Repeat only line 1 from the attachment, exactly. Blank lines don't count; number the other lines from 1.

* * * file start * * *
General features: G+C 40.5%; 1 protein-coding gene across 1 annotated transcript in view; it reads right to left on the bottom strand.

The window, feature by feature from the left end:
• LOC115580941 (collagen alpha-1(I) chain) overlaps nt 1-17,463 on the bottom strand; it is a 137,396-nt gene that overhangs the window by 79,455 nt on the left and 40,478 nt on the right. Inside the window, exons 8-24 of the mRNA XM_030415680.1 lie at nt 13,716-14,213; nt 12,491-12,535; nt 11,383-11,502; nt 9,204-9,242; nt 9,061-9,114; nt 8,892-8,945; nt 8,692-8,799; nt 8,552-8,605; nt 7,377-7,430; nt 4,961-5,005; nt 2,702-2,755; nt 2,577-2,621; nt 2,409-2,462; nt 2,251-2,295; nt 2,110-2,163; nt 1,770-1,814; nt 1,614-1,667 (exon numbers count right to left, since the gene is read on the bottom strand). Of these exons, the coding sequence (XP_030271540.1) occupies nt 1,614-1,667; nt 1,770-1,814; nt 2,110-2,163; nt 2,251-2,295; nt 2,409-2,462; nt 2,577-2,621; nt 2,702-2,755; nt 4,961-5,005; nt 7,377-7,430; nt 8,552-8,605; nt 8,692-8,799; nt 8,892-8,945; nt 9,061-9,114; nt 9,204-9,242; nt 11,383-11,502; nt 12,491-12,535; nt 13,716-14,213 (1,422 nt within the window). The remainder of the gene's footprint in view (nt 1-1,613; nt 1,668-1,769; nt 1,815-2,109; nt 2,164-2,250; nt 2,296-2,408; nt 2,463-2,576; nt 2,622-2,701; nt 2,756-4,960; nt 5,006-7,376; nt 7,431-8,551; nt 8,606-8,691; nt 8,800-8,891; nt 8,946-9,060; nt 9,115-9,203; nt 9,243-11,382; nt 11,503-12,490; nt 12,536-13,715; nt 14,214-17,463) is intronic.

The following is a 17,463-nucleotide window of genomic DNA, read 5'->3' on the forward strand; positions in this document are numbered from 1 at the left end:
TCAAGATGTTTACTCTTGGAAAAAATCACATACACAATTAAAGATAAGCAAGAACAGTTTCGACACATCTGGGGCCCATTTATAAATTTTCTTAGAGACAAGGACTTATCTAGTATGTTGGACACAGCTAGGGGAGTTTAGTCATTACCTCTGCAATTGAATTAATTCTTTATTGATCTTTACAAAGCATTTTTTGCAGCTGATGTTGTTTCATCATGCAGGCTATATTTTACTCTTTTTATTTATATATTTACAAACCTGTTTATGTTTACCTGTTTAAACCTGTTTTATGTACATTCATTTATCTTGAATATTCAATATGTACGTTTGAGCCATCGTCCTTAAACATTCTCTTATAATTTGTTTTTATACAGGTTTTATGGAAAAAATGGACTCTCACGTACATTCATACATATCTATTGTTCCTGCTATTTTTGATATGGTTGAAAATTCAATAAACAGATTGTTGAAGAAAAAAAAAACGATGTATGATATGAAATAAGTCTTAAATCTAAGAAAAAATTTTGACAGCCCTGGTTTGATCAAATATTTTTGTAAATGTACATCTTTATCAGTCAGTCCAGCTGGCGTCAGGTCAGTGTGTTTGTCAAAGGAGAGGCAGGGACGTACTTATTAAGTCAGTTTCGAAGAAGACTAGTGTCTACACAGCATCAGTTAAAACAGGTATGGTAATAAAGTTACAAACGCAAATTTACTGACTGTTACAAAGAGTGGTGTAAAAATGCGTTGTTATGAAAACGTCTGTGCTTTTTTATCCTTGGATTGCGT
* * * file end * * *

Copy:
General features: G+C 40.5%; 1 protein-coding gene across 1 annotated transcript in view; it reads right to left on the bottom strand.